The web is getting faster but feeling slower, something which I have
complained about loudly on Twitter but now
some folks have put together data to back it
up. The web is
simultaneously a medium to transmit documents (e.g. an article) and an
application platform (e.g. Jira). Anecdotally it seems to me like far too many
publishers think of the web only as the latter. There are more and more
render what ends up being a few paragraphs of text. If you don’t believe me,
just visit the website for your local television news station with
NoScript turned on. In my own way, I have been
resisting this push by keeping this blog as barebones as neceessary to present
the content you’re reading now. On a whim, I recently took this idea a little
bit further by deploying a Gopher site (viewable over HTTP via a proxy).
You never really appreciate disk space until it’s all gone. This morning I
noticed that my laptop had come perilously close to exhausting all its
available disk space. Oops! Normally I would prune some Docker images with
docker system prune -f but this time around I couldn’t blame Docker, the
wasted space was due to cargo,
critical part of the Rust development toolchain.
I stumbled across a crate which implemented string parsing that I
wished to incorporate into some of my serde.rs
deserialization code. Unfortunately the crate in question,
cron does not implement the
#[derive(Deserialize)] macro on its Schedule, so I needed to fiddle with
one of serde’s “field attributes” in order to move forward: deserialize_with.
The Real-time Data Platform is one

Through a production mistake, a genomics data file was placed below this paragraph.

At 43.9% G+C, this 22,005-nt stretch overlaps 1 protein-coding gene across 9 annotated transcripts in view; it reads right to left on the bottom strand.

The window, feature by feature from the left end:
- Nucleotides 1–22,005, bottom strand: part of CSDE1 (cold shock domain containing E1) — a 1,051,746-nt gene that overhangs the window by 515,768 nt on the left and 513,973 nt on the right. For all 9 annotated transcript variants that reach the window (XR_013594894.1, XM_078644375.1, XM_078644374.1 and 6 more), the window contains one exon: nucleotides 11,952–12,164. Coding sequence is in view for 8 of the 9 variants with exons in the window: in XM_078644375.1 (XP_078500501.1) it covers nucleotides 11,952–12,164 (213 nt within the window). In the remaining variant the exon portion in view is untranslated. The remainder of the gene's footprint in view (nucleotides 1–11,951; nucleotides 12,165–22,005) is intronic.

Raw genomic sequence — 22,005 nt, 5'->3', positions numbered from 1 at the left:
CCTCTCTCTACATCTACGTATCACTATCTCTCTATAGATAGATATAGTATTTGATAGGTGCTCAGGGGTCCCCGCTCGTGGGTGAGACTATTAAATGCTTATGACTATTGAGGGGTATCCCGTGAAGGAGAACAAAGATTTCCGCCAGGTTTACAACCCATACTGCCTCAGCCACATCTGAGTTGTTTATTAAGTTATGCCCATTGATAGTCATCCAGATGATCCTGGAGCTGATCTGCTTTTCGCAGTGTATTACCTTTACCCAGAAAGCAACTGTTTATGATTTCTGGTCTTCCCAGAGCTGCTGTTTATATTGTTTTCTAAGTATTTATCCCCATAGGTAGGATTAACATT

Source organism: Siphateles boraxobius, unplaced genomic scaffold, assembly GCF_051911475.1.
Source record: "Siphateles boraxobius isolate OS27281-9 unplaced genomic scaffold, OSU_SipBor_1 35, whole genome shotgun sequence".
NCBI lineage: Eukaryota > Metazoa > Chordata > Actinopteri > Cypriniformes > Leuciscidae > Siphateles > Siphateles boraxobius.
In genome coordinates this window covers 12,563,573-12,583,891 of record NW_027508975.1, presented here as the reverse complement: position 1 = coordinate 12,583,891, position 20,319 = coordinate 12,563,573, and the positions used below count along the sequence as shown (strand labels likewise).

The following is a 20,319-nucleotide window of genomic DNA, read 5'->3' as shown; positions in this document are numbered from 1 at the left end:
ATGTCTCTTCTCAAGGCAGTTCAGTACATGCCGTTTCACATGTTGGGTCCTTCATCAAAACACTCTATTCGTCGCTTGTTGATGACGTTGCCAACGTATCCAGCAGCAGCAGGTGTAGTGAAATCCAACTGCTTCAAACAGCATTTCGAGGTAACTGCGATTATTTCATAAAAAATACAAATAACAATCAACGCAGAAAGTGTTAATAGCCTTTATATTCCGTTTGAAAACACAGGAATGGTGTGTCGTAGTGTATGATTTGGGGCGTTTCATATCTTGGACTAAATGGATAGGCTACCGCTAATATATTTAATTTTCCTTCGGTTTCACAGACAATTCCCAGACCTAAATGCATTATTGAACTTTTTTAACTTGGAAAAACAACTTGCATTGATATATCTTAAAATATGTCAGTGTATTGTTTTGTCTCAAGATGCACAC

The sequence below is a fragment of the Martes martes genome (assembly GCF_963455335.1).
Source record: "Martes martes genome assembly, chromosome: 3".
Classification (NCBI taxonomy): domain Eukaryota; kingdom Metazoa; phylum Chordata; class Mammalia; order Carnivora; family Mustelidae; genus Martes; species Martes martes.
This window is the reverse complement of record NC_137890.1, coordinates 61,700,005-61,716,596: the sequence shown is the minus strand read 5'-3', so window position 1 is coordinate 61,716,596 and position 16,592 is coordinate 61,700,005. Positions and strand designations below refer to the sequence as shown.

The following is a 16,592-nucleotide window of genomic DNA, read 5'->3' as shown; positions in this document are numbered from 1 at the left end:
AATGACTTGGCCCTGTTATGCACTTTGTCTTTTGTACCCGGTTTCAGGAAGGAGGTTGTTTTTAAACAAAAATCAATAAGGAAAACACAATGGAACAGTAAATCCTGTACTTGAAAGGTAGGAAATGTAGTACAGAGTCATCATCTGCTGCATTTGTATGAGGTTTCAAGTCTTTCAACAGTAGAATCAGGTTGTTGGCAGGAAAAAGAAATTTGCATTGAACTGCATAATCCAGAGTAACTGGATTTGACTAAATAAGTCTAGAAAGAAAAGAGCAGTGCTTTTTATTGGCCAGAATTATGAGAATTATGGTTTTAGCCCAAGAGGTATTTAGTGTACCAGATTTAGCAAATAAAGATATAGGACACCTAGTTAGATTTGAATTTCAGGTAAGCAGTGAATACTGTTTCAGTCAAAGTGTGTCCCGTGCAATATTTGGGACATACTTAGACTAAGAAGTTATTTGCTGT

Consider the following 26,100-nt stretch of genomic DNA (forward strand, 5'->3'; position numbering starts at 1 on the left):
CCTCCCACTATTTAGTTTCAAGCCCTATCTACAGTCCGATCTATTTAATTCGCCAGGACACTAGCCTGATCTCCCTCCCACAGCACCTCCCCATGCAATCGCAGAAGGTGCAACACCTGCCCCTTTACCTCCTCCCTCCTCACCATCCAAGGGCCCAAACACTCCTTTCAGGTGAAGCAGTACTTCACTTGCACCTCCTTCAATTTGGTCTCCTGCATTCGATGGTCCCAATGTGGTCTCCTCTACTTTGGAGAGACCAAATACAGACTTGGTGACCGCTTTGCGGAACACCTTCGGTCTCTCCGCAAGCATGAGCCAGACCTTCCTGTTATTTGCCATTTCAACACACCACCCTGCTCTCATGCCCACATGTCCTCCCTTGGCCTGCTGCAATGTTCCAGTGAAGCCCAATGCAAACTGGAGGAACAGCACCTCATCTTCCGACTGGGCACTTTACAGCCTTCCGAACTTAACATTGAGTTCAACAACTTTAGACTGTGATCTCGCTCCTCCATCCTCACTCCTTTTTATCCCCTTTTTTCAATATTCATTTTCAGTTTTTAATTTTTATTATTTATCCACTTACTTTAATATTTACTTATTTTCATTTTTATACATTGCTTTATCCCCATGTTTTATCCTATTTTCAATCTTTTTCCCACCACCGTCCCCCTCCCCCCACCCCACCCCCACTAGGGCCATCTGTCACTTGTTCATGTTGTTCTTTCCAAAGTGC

of the fun things we have been building at Scribd since I joined in 2019. Last
month I was fortunate enough to share some of our approach in a presentation at
Spark and AI Summit titled: “The revolution will be streamed.” At a high level,
what I had branded the “Real-time Data Platform” is really: Apache
Kafka, Apache Airflow,
Structured streaming with Apache Spark, and a
smattering of microservices to help shuffle data around. All sitting on top of
Delta Lake which acts as an incredibly versatile and useful
storage layer for the platform.
Delivering a simple payload to IRC is an ideal use-case for Function-based
cloud computing. Last year when GitHub discontinued their service for pushing
notifications into IRC channels, I had a perfect situation to couch-hack with a
library I had recently discovered: Azure Functions for
The async/await keywords in modern Rust make building high-throughput
daemons pretty straightforward, but as I learned that doesn’t necessarily mean
“easy.” Last month on the Scribd tech blog wrote
about a daemon named hotdog which we
deployed into production: Ingesting production logs with
this post, I would like to write about some of the technical challenges I
encountered getting the performance tuned for this
async-std based Rust application.
Much of the information I read during the day, not counting e-mail, comes from
my RSS reader: Newsboat. Whenever I see an interesting
blog post on Twitter or elsewhere, I habitually subscribe the author’s RSS
feed. I recently stumbled across an interesting RSS feed which wasn’t served
over HTTP, leading me to wonder: how can I subscribe?
I discovered today that since version 8.1, Vim apparently supports spawning a
terminal from within the Vim editor. This is a handy little feature that could
make life easier for checking documentation, running tests, and so on.
I have been writing a lot ofRust lately
and as a consequence I have had to get a lot better at writing unit tests. As
if testing along weren’t tricky enough, almost everything I am writing takes
advantage of async/await and is running on top of the
Suddengly managing a remote engineering team may seem like a daunting situation,
one which many people are suddently finding themselves in as tech companies
institute sudden “work-from-home” policies in response to the Corona virus.
If you find yourself in this situation don’t
panic. Managing remotely is not
significantly different than managing in-person, and your already existing good
management and communication habits will greatly help. Nonetheless, I thought I
might be able to help newly remote managers by hosting an open office
with the first experimental session yesterday in the afternoon PST.